The Legislative Ethics Commission is a panel of lawmakers, four Democrat, four Republican, that oversees new Legislative Inspector General Julie Porter, lawmakers’ ethics watchdog. Porter was appointed after the office went vacant for years, all while accumulating unaddressed complaints. If Porter brings commissioners a report she wishes to make public and pursue, they must vote to allow that. A 4-4, party-line vote means the complaint remains closed to public disclosure.
In the weeks following the explosive allegations of harassment, several from inside and outside the Capitol have said that the Legislative Ethics Commission’s role in complaints should be re-examined.
Anti-violence advocate Denise Rotheimer is so far the only one to come forth and publicly name her alleged harasser, State Sen. Ira Silverstein (D-Chicago). Many of the women, Rotheimer said, don’t come forward because of the Legislative Ethics Commission and its hesitance to make complaints public.
“A split decision keeps the outcome, even the complaint, secret,” Rotheimer said. “It’s designed to protect the accused, especially where party is concerned.”
State Senator and former Lee County Sheriff Tim Bivins (R-Dixon) introduced legislation last week that would remove the lawmakers from the commission and replace them with independent citizens qualified to hear complaints. It would prohibit individuals who have participated in any political activity in the past 10 years from sitting on the commission.
“Legislators shouldn’t sit in judgement of other legislators,” Bivins said. “I totally get why more don’t come forward until they have more assurances that their voice will be heard and that they will get justice and fair dealing with their complaints.”
Professor Michael LeRoy of the School of Labor and Employment Relations and College of Law at the University of Illinois at Urbana-Champaign said Bivins’ language clearly defining political involvement as a disqualifying factor is a strong provision.
“This bill offers a substantial improvement over the current process by creating genuine integrity standards and also political independence,” he said.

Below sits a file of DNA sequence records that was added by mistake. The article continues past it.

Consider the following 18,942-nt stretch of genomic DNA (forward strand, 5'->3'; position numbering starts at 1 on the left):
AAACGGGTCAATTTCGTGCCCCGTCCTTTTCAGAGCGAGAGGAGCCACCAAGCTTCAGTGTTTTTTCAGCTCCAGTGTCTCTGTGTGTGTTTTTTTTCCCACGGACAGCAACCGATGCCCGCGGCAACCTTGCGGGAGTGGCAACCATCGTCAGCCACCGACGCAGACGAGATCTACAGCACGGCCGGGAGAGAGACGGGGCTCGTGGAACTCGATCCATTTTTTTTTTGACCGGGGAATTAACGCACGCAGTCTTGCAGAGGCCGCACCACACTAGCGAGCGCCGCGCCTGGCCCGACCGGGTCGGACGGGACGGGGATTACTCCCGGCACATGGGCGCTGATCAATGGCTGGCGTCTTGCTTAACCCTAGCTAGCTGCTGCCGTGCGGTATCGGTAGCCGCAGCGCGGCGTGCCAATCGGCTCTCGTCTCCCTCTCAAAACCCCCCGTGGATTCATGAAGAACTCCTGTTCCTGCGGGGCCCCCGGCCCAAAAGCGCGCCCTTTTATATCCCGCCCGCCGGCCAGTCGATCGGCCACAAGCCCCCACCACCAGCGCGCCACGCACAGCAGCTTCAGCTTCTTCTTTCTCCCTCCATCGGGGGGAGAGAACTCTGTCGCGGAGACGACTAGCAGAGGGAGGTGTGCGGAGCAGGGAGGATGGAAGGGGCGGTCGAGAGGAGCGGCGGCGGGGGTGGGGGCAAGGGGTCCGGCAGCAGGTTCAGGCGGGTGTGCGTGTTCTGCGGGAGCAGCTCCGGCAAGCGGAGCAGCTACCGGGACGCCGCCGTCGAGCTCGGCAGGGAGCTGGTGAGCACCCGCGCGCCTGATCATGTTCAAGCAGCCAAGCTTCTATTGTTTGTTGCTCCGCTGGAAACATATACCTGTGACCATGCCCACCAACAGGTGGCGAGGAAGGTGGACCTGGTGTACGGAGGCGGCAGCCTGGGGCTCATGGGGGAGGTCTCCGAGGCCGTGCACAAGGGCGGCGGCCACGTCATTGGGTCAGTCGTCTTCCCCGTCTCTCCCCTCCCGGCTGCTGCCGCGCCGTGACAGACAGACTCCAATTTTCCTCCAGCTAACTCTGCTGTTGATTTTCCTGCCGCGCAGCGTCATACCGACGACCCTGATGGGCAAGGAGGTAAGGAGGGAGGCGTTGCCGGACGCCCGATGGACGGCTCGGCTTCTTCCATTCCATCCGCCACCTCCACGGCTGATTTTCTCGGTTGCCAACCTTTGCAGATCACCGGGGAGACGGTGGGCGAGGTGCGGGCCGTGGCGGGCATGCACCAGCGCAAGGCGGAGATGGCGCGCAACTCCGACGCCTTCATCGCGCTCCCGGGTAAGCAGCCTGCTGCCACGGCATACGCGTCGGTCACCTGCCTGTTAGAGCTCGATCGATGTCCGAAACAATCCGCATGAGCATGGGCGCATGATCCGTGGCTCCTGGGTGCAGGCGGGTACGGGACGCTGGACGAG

“They would see that the fox has been removed from the henhouse,” Rotheimer said of Bivins’ legislation. “That would give [victims] confidence to move forward.”
Bivins served a term on the commission that ended in 2015. He said former Legislative Inspector General Tom J. Homer was great but was frustrated with the process and the lack of jurisdiction that the office entailed.
“He was very frustrated in that his hands were tied, and he couldn’t do what he wanted,” he said.
Bivins fears that legislative leaders will put his bill on hold, deferring to the newly formed task force to officially suggest the change to the Ethics Commission. The Sexual Harassment Task Force was given a deadline of December 2018 – one month after next year’s pivotal election – to release their recommendations. Members appointed to the task force have expressed interest in releasing recommendations on a rolling basis.
Since 2004, the commission has allowed only four complaints to be made public out of the dozens that were filed over the years. In an earlier interview with Illinois News Network, Homer said that the office received an average of two dozen complaints annually.
House Majority Leader Lou Lang (D-Skokie) who previously chaired the Legislative Ethics Commission and who remains a member, did not respond to requests for comment.Written by Cole Lauterbach. Lauterbach reports on Illinois government and statewide issues for INN. Lauterbach has managed and produced shows for news/talk radio stations in both Bloomington/Normal and Peoria, and created award-winning programs for Comcast SportsNet Chicago.
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